Our new upgrade: a huge increase in search speed on The BNA | The British Newspaper Archive Blog


We’ve upgraded! A radical improvement to the speed of your searches

Behind the scenes, we’re constantly improving the search engine that powers the website.

At the beginning of December, we made a major upgrade to our search technology to make your searches faster. Our lead Search Engineer, Dr Boon Low, explains what we did and what it means for you.

Dr Boon Low BNA lead Search Engineer
Dr Boon Low is the lead Search Engineer at The BNA

As The British Newspaper Archive’s lead search engineer, my job is to deliver the best search experience we can for our customers. It’s a complex job – every time a search is performed, we look through billions of words spread across hundreds of millions of articles and millions of pages, and try to bring back the most relevant matches for what you’re looking for.

The team’s work revolves around three main areas: improving the search interface, so it’s easy to search and your results are presented in an easy-to-understand way; interpreting what you’re searching for and bringing back the most relevant results; and finally, doing this quickly and efficiently, so your results are delivered in a flash.

Over the course of the summer, we started looking at ways to increase the speed of searches. The first thing that we looked at was increasing the speed of the software that processes your searches and returns the results (turbo-charging the brains of the search, if you like). We also looked at hardware improvements we could make to give the software the best possible chance of working at full capacity (beefing up the body that supports the brains). We then started building new search machines and testing how they worked with the huge volume of data that sits behind The BNA until we had found a build that we were happy with.

By the end of November, we were ready to go, and now came the tricky part: putting it all live. This involved bringing the new machine into service on the live site and making sure that it worked well with the older machines. We then took each older machine out of service, upgraded it and put it back into service in turn until the whole farm of machines was upgraded (yes, we really do call it a farm!).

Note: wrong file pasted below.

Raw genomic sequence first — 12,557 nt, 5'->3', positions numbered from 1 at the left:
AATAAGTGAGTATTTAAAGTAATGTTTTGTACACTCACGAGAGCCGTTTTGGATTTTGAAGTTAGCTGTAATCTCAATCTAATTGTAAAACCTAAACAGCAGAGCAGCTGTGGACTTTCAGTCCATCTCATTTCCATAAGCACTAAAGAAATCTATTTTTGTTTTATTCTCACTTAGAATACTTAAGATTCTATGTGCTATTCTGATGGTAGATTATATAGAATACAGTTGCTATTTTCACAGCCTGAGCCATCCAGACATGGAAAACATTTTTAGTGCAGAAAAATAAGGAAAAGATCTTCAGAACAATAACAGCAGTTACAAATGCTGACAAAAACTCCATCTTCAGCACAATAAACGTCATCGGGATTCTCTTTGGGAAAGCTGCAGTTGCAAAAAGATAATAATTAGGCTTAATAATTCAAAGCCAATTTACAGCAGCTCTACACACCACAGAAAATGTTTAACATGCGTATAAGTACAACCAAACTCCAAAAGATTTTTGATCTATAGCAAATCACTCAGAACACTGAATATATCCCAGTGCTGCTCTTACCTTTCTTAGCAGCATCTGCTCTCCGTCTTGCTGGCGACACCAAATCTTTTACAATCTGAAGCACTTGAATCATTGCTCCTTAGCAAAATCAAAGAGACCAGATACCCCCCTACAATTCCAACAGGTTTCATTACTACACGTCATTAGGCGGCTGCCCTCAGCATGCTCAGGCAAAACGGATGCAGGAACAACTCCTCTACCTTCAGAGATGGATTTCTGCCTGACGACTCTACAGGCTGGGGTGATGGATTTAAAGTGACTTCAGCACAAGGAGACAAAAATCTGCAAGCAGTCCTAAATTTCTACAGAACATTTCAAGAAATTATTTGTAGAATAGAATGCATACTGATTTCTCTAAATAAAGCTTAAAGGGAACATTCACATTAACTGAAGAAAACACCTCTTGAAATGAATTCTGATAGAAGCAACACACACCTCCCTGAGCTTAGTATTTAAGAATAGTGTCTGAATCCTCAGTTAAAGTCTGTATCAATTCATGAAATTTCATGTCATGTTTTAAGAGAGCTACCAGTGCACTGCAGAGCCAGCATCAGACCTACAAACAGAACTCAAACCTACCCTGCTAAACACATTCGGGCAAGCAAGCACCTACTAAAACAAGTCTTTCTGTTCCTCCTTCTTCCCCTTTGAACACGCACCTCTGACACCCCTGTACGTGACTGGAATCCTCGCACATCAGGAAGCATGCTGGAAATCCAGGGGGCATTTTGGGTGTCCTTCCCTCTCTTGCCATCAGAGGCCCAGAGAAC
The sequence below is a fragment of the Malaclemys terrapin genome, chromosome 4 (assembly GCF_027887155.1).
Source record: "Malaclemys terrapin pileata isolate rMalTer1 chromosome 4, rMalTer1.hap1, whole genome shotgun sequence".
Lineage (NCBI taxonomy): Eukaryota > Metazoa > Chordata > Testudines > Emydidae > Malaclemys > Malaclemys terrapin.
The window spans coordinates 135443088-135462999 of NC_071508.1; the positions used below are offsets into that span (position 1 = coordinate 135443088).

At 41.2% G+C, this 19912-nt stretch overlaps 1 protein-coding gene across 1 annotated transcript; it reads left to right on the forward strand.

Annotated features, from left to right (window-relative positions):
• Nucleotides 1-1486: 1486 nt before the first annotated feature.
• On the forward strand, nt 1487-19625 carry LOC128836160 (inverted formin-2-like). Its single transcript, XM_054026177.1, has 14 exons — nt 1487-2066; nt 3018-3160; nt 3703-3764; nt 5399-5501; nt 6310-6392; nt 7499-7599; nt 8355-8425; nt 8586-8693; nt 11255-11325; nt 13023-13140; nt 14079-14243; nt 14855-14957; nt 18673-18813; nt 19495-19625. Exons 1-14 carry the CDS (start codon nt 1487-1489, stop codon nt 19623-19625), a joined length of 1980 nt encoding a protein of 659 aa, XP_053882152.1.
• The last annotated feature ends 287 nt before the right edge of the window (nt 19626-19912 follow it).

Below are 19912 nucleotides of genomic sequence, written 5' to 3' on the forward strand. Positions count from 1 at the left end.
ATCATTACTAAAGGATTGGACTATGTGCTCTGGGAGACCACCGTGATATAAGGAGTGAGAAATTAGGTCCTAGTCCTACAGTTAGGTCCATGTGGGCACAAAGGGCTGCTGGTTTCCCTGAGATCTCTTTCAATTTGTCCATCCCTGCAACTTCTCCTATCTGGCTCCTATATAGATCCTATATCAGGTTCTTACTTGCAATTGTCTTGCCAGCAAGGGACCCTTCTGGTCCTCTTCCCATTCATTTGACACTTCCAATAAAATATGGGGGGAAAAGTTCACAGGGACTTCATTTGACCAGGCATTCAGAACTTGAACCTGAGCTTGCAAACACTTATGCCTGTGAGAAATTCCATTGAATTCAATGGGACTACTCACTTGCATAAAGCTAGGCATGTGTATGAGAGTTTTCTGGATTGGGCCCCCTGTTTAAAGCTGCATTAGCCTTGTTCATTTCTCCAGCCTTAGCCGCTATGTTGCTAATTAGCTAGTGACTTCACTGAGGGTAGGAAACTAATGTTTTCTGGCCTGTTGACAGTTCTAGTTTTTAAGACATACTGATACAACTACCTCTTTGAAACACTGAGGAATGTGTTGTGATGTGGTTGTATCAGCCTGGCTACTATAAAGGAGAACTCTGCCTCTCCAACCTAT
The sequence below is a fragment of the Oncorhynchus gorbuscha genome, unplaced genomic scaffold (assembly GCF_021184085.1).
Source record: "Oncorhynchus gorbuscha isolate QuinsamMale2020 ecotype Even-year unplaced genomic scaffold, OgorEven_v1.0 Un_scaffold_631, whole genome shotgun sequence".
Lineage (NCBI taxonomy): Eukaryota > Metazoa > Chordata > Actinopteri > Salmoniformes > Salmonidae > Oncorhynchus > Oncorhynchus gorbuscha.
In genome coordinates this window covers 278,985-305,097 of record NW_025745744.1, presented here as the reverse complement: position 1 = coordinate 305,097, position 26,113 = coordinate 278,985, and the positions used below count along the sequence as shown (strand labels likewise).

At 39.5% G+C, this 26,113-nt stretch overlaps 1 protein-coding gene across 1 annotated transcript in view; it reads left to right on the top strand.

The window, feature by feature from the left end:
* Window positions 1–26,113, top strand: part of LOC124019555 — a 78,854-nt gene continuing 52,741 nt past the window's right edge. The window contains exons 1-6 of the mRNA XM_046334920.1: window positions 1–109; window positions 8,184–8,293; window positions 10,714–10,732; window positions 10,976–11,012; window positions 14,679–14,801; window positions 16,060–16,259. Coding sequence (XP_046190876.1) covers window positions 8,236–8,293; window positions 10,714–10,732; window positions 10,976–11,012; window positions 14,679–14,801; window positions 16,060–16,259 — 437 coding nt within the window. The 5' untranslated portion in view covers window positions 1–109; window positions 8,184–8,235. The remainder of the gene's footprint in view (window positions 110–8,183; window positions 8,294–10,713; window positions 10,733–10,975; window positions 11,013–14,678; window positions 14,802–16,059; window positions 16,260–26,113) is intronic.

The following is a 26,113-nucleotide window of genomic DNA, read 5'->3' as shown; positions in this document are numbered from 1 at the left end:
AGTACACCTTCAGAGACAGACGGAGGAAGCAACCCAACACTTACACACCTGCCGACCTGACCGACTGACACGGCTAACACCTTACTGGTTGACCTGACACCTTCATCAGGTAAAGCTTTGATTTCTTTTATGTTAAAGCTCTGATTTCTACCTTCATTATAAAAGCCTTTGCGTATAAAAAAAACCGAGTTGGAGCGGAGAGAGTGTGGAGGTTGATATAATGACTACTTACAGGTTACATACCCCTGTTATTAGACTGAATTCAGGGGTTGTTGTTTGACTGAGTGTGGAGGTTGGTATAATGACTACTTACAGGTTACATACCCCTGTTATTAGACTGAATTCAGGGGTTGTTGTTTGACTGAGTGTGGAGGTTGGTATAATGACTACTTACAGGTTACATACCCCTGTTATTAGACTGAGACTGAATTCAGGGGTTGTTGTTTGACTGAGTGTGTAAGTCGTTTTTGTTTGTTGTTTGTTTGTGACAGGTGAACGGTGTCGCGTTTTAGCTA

It’s harder than it sounds, because we made the changes directly to the live system, rather than take the search down while we made the changes. We’re happy to say that we completed the work successfully over 3 days, and with no downtime at all – in fact, you shouldn’t even have noticed that we were doing anything behind the scenes.

So what’s the end result? Well, it’s fair to say that we are all delighted with the improvement in speed, which was better than we had anticipated from our early tests.

Before the upgrade, we were taking 1.6 seconds on average to return results for search queries. Since the upgrade, average search time is down to 0.6 seconds – we have managed to shave an entire second off.

To put it another way, the vast majority of searches on The BNA are now completing in under a second – around the same speed as searches on Google – and the average search is now over 250% faster.

We hope you notice the difference!



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12 comments On We’ve upgraded! A radical improvement to the speed of your searches

  • great news, and keep up the good work.

    However, on being really pleased to see you have started to upload the Coventry Standard for 1879, it barely works! the quality is so poor, that hardly any of the words are picked up in the searches. have a go yourself.

    • The British Newspaper Archive

      Hi Damien,

      Thanks for your comment.

      We’re sorry to hear about this – and we understand your disappointment.

      From what we know so far, the microfilm images for this particular batch of newspapers were not ideal.

      We’ll send you further info about this matter when we’ve looked into it in more detail.

      Kind regards,
      The BNA Team.

  • Merry Christmas BNA,

    I don’t want to sound like Scrooge, but I would gladly have traded those extra seconds for four months of new content.

    What are your plans for 2014?

  • Hello Kate,

    As always, we have an excellent pipeline of new content on the way. We’re currently reviewing our plans for 2014, but as soon as we’ve got concrete announcements to make, rest assured we’ll be in touch. Hope you’re having an excellent Christmas.

    Best Wishes,

    Team BNA

  • Please , please, please can we have some Black Country and Wolverhampton newspapers? The population is/was huge. The Birmingham papers don’t really cover it much, and the Staffordshire papers seem to have covered mid/north Staffs. It’s a big gap!

  • I would love to have wildcards enabled rather than having to second guess the strange results of OCR. Are there any plans for this?